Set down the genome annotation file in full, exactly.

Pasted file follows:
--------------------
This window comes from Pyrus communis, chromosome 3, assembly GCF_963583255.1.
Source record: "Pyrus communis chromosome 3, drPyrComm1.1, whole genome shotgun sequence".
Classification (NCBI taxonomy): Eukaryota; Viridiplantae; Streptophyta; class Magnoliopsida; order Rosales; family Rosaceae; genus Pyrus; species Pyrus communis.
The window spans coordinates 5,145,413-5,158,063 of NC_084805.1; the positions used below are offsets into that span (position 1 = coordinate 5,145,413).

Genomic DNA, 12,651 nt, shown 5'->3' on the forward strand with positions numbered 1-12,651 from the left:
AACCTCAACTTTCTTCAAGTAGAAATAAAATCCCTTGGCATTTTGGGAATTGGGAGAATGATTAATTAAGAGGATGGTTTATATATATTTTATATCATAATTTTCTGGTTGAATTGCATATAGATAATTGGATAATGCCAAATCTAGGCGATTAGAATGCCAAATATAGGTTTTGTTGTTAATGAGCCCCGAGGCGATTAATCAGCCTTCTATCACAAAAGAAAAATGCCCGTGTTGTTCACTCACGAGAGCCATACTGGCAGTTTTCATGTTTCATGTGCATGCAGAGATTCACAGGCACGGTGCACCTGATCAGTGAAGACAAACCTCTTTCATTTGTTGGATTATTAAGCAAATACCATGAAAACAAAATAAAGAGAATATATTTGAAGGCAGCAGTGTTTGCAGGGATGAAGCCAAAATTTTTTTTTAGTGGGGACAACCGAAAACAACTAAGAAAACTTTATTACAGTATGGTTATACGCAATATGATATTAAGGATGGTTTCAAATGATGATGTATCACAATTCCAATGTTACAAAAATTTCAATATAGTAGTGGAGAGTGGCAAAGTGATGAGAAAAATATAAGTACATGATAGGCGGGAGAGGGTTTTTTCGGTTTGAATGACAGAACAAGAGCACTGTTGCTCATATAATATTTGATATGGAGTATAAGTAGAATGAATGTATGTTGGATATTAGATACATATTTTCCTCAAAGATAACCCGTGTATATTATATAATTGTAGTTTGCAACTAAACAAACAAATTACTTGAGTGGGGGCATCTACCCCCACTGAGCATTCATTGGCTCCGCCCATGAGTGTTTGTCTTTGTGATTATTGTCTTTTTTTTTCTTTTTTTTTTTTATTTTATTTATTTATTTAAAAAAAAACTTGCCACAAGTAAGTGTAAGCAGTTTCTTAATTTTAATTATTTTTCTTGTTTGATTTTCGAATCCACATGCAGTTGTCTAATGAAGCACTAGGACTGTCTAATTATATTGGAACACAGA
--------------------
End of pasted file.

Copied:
This window comes from Pyrus communis, chromosome 3, assembly GCF_963583255.1.
Source record: "Pyrus communis chromosome 3, drPyrComm1.1, whole genome shotgun sequence".
Classification (NCBI taxonomy): Eukaryota; Viridiplantae; Streptophyta; class Magnoliopsida; order Rosales; family Rosaceae; genus Pyrus; species Pyrus communis.
The window spans coordinates 5,145,413-5,158,063 of NC_084805.1; the positions used below are offsets into that span (position 1 = coordinate 5,145,413).

Genomic DNA, 12,651 nt, shown 5'->3' on the forward strand with positions numbered 1-12,651 from the left:
AACCTCAACTTTCTTCAAGTAGAAATAAAATCCCTTGGCATTTTGGGAATTGGGAGAATGATTAATTAAGAGGATGGTTTATATATATTTTATATCATAATTTTCTGGTTGAATTGCATATAGATAATTGGATAATGCCAAATCTAGGCGATTAGAATGCCAAATATAGGTTTTGTTGTTAATGAGCCCCGAGGCGATTAATCAGCCTTCTATCACAAAAGAAAAATGCCCGTGTTGTTCACTCACGAGAGCCATACTGGCAGTTTTCATGTTTCATGTGCATGCAGAGATTCACAGGCACGGTGCACCTGATCAGTGAAGACAAACCTCTTTCATTTGTTGGATTATTAAGCAAATACCATGAAAACAAAATAAAGAGAATATATTTGAAGGCAGCAGTGTTTGCAGGGATGAAGCCAAAATTTTTTTTTAGTGGGGACAACCGAAAACAACTAAGAAAACTTTATTACAGTATGGTTATACGCAATATGATATTAAGGATGGTTTCAAATGATGATGTATCACAATTCCAATGTTACAAAAATTTCAATATAGTAGTGGAGAGTGGCAAAGTGATGAGAAAAATATAAGTACATGATAGGCGGGAGAGGGTTTTTTCGGTTTGAATGACAGAACAAGAGCACTGTTGCTCATATAATATTTGATATGGAGTATAAGTAGAATGAATGTATGTTGGATATTAGATACATATTTTCCTCAAAGATAACCCGTGTATATTATATAATTGTAGTTTGCAACTAAACAAACAAATTACTTGAGTGGGGGCATCTACCCCCACTGAGCATTCATTGGCTCCGCCCATGAGTGTTTGTCTTTGTGATTATTGTCTTTTTTTTTCTTTTTTTTTTTTATTTTATTTATTTATTTAAAAAAAAACTTGCCACAAGTAAGTGTAAGCAGTTTCTTAATTTTAATTATTTTTCTTGTTTGATTTTCGAATCCACATGCAGTTGTCTAATGAAGCACTAGGACTGTCTAATTATATTGGAACACAGA